U.S. Soccer misconduct investigation: Players demand immediate changes


Becky Sauerbrunn, one of the members of the U.S. women’s soccer team, said Tuesday that the players are angry and want immediate changes after an independent investigation found abuse and misconduct in U.S. women’s professional soccer.

On Monday, the U.S. Soccer Federation released a lengthy and scathing report commissioned by former attorney general Sally Yates, revealing that the National Women’s Soccer League, along with the soccer federation, failed to provide a safe environment for NWSL players.

Some of these players are members of the US national team, the World Cup champions. The squad is in London ahead of their match against European champions England on Friday.

“The players are not well. We are terrified and heartbroken and frustrated and tired. And we are really, really angry. We are upset that a third-party investigation was required,” Sauerbrunn said at the start of a scheduled media availability on Tuesday.

The two-time World Cup winner, sitting next to national team defender Alana Cook, lashed out at the lack of action since the allegations emerged in the media more than a year ago.

“For so long this has always been about demanding change from the players and that has been repeatedly not supported by people in positions of authority and decision-making,” he said.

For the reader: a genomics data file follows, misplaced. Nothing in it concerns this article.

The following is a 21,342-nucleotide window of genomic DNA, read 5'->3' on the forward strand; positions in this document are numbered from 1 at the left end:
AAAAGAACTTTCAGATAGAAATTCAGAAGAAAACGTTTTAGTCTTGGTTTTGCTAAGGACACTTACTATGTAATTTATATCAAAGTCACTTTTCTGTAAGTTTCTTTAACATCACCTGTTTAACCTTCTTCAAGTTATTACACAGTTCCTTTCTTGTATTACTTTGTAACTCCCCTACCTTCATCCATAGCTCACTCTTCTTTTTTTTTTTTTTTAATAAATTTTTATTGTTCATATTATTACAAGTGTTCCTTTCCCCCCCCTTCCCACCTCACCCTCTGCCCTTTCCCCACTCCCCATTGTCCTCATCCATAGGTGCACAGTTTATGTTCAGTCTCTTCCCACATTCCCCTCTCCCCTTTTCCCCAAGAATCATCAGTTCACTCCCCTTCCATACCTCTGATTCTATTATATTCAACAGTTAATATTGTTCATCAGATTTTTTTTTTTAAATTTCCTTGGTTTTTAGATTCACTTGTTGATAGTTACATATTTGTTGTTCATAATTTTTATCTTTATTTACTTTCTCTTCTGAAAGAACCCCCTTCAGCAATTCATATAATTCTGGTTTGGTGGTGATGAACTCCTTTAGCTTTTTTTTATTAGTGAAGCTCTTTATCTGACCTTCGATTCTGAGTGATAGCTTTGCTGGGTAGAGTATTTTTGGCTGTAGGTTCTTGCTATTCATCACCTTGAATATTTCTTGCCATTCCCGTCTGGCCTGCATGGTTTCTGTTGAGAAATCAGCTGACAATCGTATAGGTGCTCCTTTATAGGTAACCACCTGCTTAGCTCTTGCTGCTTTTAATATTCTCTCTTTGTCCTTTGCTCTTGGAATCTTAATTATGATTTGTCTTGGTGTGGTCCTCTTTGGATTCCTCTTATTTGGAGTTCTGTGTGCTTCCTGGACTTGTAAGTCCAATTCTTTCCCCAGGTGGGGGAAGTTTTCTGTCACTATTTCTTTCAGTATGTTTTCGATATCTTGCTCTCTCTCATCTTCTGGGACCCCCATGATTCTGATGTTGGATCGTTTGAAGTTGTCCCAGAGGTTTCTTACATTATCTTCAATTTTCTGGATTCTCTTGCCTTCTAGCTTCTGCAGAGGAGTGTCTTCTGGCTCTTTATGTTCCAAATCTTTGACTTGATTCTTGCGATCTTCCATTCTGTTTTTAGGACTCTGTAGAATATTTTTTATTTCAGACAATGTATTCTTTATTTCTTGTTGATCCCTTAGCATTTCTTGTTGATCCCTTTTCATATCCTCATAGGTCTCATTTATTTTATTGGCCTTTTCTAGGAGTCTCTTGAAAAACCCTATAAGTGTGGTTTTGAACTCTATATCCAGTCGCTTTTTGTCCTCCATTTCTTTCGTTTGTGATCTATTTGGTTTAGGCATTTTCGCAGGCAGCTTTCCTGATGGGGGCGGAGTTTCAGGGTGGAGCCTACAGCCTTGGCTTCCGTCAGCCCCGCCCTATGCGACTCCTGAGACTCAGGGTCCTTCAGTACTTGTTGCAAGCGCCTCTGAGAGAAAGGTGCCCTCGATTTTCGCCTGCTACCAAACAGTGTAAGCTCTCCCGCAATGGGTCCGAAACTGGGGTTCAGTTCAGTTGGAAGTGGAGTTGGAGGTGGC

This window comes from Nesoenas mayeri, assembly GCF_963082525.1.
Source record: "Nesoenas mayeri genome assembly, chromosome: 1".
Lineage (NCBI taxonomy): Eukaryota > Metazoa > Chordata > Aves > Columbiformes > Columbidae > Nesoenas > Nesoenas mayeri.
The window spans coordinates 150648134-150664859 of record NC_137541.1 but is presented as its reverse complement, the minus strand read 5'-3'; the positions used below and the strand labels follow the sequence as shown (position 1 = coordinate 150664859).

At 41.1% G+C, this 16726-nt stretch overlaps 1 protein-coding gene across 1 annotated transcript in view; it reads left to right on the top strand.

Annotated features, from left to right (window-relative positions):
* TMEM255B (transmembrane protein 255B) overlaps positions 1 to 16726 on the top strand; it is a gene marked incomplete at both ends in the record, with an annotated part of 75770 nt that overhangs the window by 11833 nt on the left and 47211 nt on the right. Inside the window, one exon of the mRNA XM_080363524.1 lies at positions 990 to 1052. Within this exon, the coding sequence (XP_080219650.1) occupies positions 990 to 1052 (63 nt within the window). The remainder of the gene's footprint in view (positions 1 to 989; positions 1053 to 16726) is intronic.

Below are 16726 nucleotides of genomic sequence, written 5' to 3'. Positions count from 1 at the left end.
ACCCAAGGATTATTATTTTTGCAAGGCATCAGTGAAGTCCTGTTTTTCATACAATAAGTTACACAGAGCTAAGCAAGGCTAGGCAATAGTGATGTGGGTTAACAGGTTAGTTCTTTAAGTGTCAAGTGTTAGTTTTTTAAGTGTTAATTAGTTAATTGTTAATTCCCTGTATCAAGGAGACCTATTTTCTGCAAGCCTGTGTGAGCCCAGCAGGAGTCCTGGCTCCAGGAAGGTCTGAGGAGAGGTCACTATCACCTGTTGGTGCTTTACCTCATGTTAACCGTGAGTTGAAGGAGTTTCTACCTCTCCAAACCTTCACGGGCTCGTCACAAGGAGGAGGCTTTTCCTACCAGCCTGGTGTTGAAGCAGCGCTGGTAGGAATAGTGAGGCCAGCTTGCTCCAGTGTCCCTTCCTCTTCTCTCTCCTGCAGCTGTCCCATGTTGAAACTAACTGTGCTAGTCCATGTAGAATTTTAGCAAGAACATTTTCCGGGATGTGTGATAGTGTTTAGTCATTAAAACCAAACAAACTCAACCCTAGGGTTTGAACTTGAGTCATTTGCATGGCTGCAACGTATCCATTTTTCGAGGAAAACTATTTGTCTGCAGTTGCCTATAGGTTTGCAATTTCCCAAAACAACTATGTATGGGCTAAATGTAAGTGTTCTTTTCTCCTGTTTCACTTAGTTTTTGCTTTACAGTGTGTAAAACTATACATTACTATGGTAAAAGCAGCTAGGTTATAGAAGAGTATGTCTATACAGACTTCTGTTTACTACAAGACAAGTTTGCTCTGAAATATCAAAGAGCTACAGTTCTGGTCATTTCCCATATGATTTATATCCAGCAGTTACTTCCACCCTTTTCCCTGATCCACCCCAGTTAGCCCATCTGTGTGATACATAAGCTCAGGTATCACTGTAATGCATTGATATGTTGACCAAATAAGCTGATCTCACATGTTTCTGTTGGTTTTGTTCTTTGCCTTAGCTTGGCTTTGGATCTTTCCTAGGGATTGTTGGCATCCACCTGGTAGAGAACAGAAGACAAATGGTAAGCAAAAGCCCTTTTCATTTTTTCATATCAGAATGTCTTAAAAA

Sauerbrunn, a 10-year NWSL veteran who is in his third season with the Portland Thorns, continued: “All the owners, executives and US Soccer officials who repeatedly failed the players and failed to protect the players, the legalities those who have hidden behind and those who have not participated fully in these investigations, should disappear.

“At the very least, the recommendations contained in the Sally Yates report should be implemented immediately by US Soccer and the league (NWSL).”

Cook, who plays internationally for the OL Reign, added: “It shouldn’t be up to us anymore. We deserve an environment where we can go out and enjoy what we do. We deserve to be in an environment that’s safe and supports that joy. ».